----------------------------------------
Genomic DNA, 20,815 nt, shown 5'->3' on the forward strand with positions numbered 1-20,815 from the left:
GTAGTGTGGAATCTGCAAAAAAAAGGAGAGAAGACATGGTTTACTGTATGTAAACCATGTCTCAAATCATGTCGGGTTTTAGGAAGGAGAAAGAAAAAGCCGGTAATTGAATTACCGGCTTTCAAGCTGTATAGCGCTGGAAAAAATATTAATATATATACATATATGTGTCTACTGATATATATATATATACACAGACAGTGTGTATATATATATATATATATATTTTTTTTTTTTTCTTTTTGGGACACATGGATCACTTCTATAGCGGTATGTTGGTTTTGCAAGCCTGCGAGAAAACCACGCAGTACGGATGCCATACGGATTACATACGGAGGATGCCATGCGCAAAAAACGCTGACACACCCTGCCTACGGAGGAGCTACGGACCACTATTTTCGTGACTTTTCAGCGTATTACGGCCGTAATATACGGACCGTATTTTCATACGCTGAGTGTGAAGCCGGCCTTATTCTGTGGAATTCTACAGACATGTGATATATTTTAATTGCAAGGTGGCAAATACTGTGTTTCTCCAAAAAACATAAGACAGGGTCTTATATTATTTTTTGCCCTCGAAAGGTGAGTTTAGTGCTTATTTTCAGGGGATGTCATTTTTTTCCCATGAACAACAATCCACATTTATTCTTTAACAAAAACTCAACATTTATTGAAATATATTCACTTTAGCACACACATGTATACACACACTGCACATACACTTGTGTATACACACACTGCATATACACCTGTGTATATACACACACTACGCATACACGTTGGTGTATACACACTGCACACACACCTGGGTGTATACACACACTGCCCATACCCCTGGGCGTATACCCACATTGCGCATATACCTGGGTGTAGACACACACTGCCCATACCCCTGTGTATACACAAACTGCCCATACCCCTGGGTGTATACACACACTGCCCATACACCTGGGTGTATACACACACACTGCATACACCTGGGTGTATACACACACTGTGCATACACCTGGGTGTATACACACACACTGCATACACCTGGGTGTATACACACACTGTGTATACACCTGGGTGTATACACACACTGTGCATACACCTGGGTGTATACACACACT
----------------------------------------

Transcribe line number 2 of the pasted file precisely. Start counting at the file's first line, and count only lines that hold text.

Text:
GTAGTGTGGAATCTGCAAAAAAAAGGAGAGAAGACATGGTTTACTGTATGTAAACCATGTCTCAAATCATGTCGGGTTTTAGGAAGGAGAAAGAAAAAGCCGGTAATTGAATTACCGGCTTTCAAGCTGTATAGCGCTGGAAAAAATATTAATATATATACATATATGTGTCTACTGATATATATATATATACACAGACAGTGTGTATATATATATATATATATATTTTTTTTTTTTTCTTTTTGGGACACATGGATCACTTCTATAGCGGTATGTTGGTTTTGCAAGCCTGCGAGAAAACCACGCAGTACGGATGCCATACGGATTACATACGGAGGATGCCATGCGCAAAAAACGCTGACACACCCTGCCTACGGAGGAGCTACGGACCACTATTTTCGTGACTTTTCAGCGTATTACGGCCGTAATATACGGACCGTATTTTCATACGCTGAGTGTGAAGCCGGCCTTATTCTGTGGAATTCTACAGACATGTGATATATTTTAATTGCAAGGTGGCAAATACTGTGTTTCTCCAAAAAACATAAGACAGGGTCTTATATTATTTTTTGCCCTCGAAAGGTGAGTTTAGTGCTTATTTTCAGGGGATGTCATTTTTTTCCCATGAACAACAATCCACATTTATTCTTTAACAAAAACTCAACATTTATTGAAATATATTCACTTTAGCACACACATGTATACACACACTGCACATACACTTGTGTATACACACACTGCATATACACCTGTGTATATACACACACTACGCATACACGTTGGTGTATACACACTGCACACACACCTGGGTGTATACACACACTGCCCATACCCCTGGGCGTATACCCACATTGCGCATATACCTGGGTGTAGACACACACTGCCCATACCCCTGTGTATACACAAACTGCCCATACCCCTGGGTGTATACACACACTGCCCATACACCTGGGTGTATACACACACACTGCATACACCTGGGTGTATACACACACTGTGCATACACCTGGGTGTATACACACACACTGCATACACCTGGGTGTATACACACACTGTGTATACACCTGGGTGTATACACACACTGTGCATACACCTGGGTGTATACACACACT